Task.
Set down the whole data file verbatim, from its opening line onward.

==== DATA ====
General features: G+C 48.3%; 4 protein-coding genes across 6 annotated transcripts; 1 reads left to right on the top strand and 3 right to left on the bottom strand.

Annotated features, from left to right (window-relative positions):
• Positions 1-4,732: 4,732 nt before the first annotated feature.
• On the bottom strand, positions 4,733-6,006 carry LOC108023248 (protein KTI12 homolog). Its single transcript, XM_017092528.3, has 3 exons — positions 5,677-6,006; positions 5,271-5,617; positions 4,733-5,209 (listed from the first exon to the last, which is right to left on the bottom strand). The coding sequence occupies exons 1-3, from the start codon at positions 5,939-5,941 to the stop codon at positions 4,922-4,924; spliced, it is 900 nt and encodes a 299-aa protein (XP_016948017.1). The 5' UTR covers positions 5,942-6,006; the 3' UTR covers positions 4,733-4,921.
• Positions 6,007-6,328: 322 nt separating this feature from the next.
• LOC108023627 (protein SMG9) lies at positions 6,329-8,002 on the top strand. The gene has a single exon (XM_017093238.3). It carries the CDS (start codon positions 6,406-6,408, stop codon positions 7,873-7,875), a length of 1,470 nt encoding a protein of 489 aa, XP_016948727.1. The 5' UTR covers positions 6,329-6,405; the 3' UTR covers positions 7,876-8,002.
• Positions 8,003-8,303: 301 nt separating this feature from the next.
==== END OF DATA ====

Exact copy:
General features: G+C 48.3%; 4 protein-coding genes across 6 annotated transcripts; 1 reads left to right on the top strand and 3 right to left on the bottom strand.

Annotated features, from left to right (window-relative positions):
• Positions 1-4,732: 4,732 nt before the first annotated feature.
• On the bottom strand, positions 4,733-6,006 carry LOC108023248 (protein KTI12 homolog). Its single transcript, XM_017092528.3, has 3 exons — positions 5,677-6,006; positions 5,271-5,617; positions 4,733-5,209 (listed from the first exon to the last, which is right to left on the bottom strand). The coding sequence occupies exons 1-3, from the start codon at positions 5,939-5,941 to the stop codon at positions 4,922-4,924; spliced, it is 900 nt and encodes a 299-aa protein (XP_016948017.1). The 5' UTR covers positions 5,942-6,006; the 3' UTR covers positions 4,733-4,921.
• Positions 6,007-6,328: 322 nt separating this feature from the next.
• LOC108023627 (protein SMG9) lies at positions 6,329-8,002 on the top strand. The gene has a single exon (XM_017093238.3). It carries the CDS (start codon positions 6,406-6,408, stop codon positions 7,873-7,875), a length of 1,470 nt encoding a protein of 489 aa, XP_016948727.1. The 5' UTR covers positions 6,329-6,405; the 3' UTR covers positions 7,876-8,002.
• Positions 8,003-8,303: 301 nt separating this feature from the next.